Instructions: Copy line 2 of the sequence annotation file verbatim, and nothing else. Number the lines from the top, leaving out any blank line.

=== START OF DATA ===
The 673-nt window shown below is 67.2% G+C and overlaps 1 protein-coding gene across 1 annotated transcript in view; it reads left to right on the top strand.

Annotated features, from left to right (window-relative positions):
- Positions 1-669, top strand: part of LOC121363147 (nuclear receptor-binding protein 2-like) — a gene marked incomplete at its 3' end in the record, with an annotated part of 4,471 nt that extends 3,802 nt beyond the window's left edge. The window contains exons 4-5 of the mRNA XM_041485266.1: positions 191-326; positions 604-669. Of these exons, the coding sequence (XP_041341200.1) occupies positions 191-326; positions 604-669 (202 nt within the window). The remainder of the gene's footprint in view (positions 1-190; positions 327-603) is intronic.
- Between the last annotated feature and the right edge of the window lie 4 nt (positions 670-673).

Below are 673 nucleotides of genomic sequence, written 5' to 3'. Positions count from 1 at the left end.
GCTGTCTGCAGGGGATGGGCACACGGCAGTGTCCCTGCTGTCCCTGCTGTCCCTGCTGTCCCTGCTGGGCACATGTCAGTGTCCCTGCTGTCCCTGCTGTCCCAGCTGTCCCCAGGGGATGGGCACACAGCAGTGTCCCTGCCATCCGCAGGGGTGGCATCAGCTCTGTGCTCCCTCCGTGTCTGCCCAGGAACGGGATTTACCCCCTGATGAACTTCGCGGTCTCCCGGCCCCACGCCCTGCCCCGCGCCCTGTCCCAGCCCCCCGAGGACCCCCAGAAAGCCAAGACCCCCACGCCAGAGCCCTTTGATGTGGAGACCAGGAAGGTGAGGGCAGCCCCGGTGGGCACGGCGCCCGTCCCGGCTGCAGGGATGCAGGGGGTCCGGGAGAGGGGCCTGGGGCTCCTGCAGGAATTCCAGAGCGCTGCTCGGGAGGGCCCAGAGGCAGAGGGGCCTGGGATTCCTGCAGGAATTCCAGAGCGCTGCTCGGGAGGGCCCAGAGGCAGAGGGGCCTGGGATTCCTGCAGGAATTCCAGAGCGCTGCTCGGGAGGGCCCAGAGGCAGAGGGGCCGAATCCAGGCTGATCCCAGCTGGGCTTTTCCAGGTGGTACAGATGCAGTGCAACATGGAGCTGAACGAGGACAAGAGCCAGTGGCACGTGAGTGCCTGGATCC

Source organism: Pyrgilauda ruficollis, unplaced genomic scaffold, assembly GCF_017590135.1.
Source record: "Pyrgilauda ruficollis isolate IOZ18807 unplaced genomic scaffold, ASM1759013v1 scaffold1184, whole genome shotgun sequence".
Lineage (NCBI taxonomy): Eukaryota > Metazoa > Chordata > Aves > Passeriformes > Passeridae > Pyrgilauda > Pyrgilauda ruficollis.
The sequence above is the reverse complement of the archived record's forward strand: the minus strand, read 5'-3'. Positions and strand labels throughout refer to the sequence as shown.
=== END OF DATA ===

Annotated features, from left to right (window-relative positions):